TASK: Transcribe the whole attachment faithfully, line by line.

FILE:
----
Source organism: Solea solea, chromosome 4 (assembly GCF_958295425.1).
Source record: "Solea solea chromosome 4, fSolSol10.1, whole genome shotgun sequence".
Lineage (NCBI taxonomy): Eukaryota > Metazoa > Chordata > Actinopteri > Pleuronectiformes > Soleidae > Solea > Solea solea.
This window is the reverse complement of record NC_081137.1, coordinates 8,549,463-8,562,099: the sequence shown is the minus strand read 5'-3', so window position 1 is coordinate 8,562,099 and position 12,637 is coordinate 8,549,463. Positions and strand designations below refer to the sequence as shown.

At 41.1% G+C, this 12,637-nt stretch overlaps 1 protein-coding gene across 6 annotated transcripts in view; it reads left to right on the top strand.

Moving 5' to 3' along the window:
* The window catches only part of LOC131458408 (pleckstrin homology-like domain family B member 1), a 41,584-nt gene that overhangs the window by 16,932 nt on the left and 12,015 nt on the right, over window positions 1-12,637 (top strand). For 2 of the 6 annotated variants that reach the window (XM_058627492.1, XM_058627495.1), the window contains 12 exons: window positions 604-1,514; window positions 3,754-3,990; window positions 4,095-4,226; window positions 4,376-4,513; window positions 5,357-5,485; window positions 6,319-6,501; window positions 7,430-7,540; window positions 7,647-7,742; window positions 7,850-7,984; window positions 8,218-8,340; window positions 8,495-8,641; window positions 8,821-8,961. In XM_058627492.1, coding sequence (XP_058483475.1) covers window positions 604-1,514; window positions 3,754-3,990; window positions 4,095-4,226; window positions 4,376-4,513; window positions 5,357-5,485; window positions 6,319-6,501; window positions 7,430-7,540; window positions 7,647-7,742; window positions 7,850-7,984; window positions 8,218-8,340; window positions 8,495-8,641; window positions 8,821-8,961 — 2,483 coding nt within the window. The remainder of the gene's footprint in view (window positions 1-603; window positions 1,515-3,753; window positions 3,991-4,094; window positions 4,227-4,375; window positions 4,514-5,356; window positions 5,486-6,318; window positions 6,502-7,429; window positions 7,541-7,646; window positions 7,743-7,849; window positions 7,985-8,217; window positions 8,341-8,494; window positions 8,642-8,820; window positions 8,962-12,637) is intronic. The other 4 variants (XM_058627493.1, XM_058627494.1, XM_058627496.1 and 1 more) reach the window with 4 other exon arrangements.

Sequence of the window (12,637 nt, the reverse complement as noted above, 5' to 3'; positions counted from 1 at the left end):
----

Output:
Source organism: Solea solea, chromosome 4 (assembly GCF_958295425.1).
Source record: "Solea solea chromosome 4, fSolSol10.1, whole genome shotgun sequence".
Lineage (NCBI taxonomy): Eukaryota > Metazoa > Chordata > Actinopteri > Pleuronectiformes > Soleidae > Solea > Solea solea.
This window is the reverse complement of record NC_081137.1, coordinates 8,549,463-8,562,099: the sequence shown is the minus strand read 5'-3', so window position 1 is coordinate 8,562,099 and position 12,637 is coordinate 8,549,463. Positions and strand designations below refer to the sequence as shown.

At 41.1% G+C, this 12,637-nt stretch overlaps 1 protein-coding gene across 6 annotated transcripts in view; it reads left to right on the top strand.

Moving 5' to 3' along the window:
* The window catches only part of LOC131458408 (pleckstrin homology-like domain family B member 1), a 41,584-nt gene that overhangs the window by 16,932 nt on the left and 12,015 nt on the right, over window positions 1-12,637 (top strand). For 2 of the 6 annotated variants that reach the window (XM_058627492.1, XM_058627495.1), the window contains 12 exons: window positions 604-1,514; window positions 3,754-3,990; window positions 4,095-4,226; window positions 4,376-4,513; window positions 5,357-5,485; window positions 6,319-6,501; window positions 7,430-7,540; window positions 7,647-7,742; window positions 7,850-7,984; window positions 8,218-8,340; window positions 8,495-8,641; window positions 8,821-8,961. In XM_058627492.1, coding sequence (XP_058483475.1) covers window positions 604-1,514; window positions 3,754-3,990; window positions 4,095-4,226; window positions 4,376-4,513; window positions 5,357-5,485; window positions 6,319-6,501; window positions 7,430-7,540; window positions 7,647-7,742; window positions 7,850-7,984; window positions 8,218-8,340; window positions 8,495-8,641; window positions 8,821-8,961 — 2,483 coding nt within the window. The remainder of the gene's footprint in view (window positions 1-603; window positions 1,515-3,753; window positions 3,991-4,094; window positions 4,227-4,375; window positions 4,514-5,356; window positions 5,486-6,318; window positions 6,502-7,429; window positions 7,541-7,646; window positions 7,743-7,849; window positions 7,985-8,217; window positions 8,341-8,494; window positions 8,642-8,820; window positions 8,962-12,637) is intronic. The other 4 variants (XM_058627493.1, XM_058627494.1, XM_058627496.1 and 1 more) reach the window with 4 other exon arrangements.

Sequence of the window (12,637 nt, the reverse complement as noted above, 5' to 3'; positions counted from 1 at the left end):